You have probably never considered the Inner Mongolia Region in China as a top holiday destination, but when you see the Desert Lotus Resort situated 563 km west of Beijing, in esoteric Xiang Sha Wan, or the “Sand Bay” of the Gobi Desert, you’ll definitely change your mind.
The resort itself looks almost unearthly, like a space ship hovering in no man’s land. But, at closer inspection, you can see a structural compound that is anchored in the huge sand dunes by panels and steel support framework.
Why build a luxury hotel in the middle of a desert, you might ask? Considering that the area in which the resort is located is an industrial one (this is the site known for providing vast quantities of rare minerals), it made sense to build a beautiful hotel in the area which, otherwise, would be disregarded as appealing to tourists because of its industry.
Another interesting fact about the Desert Lotus Hotel is that no bricks, tiles, or cement or water were used in the construction. The hotel spans 30,700 square metres and reaches 40 metres in height. Despite the structural challenges that come with building on sand, the builders opted for environmentally friendly materials which utilize solar, wind and water energy. The Desert Lotus Hotel is energy self-sufficient since it generates both electricity and water while its walls and ceilings are lined with a composite derived from the dune sand.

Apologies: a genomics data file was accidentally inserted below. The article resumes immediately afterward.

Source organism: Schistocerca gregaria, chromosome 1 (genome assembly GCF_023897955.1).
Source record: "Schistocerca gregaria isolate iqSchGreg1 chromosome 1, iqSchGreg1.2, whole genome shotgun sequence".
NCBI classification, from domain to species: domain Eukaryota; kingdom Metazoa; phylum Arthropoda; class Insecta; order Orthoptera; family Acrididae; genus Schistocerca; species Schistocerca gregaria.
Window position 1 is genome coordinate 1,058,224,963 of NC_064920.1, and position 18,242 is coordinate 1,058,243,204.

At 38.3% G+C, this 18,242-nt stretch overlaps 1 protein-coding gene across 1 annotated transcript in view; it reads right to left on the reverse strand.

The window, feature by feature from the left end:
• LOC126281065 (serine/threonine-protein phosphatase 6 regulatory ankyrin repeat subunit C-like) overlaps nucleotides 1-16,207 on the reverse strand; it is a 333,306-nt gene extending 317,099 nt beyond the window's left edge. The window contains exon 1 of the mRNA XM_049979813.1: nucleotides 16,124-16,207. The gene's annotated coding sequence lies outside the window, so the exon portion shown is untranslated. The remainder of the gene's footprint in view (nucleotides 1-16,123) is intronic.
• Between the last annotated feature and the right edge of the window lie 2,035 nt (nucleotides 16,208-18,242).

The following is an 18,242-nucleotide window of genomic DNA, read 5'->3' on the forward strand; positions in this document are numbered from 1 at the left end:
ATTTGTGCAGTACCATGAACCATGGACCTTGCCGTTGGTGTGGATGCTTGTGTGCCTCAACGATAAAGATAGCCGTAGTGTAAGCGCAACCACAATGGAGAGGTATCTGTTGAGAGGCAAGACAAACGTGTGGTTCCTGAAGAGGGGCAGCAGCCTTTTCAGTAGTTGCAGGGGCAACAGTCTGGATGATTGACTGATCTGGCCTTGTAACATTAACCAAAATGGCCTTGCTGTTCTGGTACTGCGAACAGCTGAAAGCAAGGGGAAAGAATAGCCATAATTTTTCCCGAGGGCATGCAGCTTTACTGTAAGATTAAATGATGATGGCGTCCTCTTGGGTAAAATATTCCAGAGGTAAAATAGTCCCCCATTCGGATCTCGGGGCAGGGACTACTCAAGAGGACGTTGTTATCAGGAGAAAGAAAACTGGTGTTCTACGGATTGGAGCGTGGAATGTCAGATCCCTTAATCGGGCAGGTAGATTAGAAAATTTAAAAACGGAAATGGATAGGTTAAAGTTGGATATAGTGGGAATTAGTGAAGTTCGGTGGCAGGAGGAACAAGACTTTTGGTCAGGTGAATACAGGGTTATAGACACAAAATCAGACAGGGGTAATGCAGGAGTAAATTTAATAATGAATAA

The hotel was designed by a Chinese architecture studio PLaT Architects which used the ancient Chinese concept of ‘Zhen’, or the art of repetition of identical elements. The hotel (which resembles a Lotus flower) comprises of individual units with square white canopies, rotated 45 degrees and connected together in a circular formation to provide shade and protection from the scorching desert heat. Just like any other luxury hotel, the Desert Lotus has a spa, pool, and private club.
The resort also hosts the Mongolian-themed performances, camel rides, desert surfing, desert yoga classes… Not only that, Xiang Sha Wan is also known as the “Resonant Sand Gorge” as its dunes make a car-like roaring sound when disturbed, a phenomenon that nobody can explain. watch video below
Subscribe to Jebiga for a dose of the best in gear, design, rides, tech and adventure.